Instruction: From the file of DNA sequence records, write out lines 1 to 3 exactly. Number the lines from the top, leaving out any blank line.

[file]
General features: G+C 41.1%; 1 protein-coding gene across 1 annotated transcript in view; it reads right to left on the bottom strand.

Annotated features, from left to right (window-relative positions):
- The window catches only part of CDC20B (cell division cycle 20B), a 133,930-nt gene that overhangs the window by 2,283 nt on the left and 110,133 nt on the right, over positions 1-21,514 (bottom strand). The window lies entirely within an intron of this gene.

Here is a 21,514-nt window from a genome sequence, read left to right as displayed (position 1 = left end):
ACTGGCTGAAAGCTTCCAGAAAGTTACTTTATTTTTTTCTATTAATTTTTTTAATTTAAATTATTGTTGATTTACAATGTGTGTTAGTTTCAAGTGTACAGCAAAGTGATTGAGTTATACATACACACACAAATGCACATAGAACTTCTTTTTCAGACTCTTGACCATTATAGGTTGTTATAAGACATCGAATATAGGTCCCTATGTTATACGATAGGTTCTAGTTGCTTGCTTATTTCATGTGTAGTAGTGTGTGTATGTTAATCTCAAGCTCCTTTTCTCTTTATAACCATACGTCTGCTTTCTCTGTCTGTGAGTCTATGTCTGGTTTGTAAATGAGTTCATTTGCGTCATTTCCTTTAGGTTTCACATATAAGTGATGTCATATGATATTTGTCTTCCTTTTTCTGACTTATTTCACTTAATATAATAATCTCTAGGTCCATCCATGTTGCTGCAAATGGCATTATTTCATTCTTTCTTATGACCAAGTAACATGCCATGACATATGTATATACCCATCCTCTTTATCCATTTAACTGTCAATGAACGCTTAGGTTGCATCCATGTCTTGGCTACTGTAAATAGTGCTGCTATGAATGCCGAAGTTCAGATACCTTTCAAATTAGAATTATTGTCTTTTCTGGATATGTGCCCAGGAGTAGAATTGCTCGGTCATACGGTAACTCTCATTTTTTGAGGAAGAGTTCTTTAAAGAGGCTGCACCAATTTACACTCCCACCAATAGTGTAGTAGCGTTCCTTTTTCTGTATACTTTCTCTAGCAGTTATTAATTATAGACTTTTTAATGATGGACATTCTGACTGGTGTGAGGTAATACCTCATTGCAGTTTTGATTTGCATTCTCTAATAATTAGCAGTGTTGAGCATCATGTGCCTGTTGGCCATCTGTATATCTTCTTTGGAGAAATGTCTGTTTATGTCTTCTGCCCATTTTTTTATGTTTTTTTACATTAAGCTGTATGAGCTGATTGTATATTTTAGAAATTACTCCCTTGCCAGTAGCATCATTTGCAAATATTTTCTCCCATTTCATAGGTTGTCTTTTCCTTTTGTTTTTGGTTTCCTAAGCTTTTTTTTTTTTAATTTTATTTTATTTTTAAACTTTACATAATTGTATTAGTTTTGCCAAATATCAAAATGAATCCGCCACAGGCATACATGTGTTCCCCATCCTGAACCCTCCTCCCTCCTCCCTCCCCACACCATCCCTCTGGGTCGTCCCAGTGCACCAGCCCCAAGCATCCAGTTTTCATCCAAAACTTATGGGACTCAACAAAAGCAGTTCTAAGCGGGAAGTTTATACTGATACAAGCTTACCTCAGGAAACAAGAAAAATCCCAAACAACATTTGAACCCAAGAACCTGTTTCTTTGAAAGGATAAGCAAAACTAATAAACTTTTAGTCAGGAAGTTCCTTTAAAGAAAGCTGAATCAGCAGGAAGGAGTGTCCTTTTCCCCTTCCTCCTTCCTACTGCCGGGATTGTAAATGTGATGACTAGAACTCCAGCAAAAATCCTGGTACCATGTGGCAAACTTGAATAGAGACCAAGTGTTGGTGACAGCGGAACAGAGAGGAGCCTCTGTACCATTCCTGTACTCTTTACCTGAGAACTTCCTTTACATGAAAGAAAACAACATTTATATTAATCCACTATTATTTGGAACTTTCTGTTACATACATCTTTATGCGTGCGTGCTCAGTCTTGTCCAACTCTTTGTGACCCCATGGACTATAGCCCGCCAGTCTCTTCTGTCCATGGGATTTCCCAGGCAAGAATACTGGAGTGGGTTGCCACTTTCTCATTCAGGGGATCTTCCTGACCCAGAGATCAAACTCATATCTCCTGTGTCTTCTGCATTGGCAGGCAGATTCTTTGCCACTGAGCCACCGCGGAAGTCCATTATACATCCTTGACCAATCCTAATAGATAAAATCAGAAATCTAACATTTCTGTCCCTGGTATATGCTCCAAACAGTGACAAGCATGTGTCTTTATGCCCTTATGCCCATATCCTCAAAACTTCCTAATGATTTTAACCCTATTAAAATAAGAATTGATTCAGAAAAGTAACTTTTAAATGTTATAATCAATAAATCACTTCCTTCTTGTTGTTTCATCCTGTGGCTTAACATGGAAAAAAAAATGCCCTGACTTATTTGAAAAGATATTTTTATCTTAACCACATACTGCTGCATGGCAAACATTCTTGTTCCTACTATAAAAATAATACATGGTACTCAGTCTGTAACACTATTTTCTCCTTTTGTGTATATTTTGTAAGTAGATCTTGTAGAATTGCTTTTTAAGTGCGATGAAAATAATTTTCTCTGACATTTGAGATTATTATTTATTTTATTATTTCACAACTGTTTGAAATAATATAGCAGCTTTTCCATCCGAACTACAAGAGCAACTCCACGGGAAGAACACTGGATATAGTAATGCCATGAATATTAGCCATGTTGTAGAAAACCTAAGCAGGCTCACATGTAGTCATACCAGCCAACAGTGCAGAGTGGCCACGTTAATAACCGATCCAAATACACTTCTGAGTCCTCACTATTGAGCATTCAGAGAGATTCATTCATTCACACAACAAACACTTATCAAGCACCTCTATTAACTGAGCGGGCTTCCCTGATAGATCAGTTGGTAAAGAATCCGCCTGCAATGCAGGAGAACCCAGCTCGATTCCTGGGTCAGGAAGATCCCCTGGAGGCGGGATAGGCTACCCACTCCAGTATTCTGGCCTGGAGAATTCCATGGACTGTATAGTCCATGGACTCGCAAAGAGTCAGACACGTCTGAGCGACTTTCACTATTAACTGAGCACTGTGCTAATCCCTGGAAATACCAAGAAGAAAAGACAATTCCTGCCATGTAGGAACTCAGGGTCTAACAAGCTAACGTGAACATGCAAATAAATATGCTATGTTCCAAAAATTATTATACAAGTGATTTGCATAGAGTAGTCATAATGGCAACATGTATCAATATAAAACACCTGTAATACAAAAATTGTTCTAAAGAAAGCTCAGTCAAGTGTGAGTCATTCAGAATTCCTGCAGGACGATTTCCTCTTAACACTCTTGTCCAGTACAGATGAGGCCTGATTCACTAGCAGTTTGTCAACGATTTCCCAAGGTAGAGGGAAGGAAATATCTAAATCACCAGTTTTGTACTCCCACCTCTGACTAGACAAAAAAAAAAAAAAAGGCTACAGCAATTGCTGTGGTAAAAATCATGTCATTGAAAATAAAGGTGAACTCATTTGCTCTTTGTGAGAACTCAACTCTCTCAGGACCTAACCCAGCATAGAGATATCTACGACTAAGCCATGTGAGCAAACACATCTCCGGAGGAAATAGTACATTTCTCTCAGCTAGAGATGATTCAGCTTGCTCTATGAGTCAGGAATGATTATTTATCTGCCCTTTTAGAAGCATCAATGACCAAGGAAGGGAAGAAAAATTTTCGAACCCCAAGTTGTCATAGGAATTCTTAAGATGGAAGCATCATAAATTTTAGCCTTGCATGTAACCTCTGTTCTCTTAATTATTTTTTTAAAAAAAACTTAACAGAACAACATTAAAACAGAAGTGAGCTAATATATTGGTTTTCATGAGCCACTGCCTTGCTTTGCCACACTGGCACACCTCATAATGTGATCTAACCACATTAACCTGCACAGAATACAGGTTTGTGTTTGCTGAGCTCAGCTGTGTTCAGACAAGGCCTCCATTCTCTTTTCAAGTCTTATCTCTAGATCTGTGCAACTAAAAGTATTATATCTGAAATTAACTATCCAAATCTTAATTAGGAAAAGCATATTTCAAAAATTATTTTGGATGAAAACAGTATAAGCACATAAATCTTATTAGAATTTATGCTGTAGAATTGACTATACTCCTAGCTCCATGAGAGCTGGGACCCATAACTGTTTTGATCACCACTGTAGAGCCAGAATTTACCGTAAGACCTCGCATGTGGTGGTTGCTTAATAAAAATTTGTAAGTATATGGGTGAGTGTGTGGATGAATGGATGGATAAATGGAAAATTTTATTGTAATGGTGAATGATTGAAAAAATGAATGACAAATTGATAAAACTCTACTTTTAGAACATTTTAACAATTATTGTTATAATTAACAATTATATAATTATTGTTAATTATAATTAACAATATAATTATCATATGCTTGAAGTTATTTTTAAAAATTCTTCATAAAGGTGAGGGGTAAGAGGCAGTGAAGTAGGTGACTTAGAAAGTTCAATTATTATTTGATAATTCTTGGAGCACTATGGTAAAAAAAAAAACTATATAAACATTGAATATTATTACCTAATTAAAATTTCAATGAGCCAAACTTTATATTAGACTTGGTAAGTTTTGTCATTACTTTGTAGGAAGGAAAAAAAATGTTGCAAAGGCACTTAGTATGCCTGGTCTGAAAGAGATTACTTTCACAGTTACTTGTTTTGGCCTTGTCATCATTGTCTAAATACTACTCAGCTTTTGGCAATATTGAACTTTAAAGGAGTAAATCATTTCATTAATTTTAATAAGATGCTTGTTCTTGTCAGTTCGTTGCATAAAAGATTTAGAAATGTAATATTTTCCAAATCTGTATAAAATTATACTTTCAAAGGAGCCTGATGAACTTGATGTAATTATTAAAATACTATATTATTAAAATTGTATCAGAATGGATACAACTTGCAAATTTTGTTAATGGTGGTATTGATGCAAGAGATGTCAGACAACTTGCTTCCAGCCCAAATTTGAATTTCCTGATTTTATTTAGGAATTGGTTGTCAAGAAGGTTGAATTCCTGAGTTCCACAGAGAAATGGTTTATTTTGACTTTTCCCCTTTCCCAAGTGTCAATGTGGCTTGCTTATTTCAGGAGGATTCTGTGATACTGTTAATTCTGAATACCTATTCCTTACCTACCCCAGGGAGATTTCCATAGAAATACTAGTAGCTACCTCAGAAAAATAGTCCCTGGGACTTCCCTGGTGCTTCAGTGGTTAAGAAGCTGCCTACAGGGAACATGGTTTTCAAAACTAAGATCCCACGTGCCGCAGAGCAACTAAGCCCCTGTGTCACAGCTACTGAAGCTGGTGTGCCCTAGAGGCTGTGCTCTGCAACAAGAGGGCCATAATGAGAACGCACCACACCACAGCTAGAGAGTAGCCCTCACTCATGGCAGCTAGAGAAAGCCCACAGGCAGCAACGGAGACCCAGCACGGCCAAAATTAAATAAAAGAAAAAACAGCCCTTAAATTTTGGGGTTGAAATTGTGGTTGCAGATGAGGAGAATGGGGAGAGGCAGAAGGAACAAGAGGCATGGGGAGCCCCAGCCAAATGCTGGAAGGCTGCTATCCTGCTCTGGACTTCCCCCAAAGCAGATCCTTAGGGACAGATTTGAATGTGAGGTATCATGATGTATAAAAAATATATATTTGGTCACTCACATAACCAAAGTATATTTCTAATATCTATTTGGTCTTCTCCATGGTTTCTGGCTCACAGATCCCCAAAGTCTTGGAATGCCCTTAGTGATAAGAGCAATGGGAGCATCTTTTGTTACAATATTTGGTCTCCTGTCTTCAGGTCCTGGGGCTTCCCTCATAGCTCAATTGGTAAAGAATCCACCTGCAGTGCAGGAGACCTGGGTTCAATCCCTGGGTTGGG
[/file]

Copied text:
General features: G+C 41.1%; 1 protein-coding gene across 1 annotated transcript in view; it reads right to left on the bottom strand.

Annotated features, from left to right (window-relative positions):
- The window catches only part of CDC20B (cell division cycle 20B), a 133,930-nt gene that overhangs the window by 2,283 nt on the left and 110,133 nt on the right, over positions 1-21,514 (bottom strand). The window lies entirely within an intron of this gene.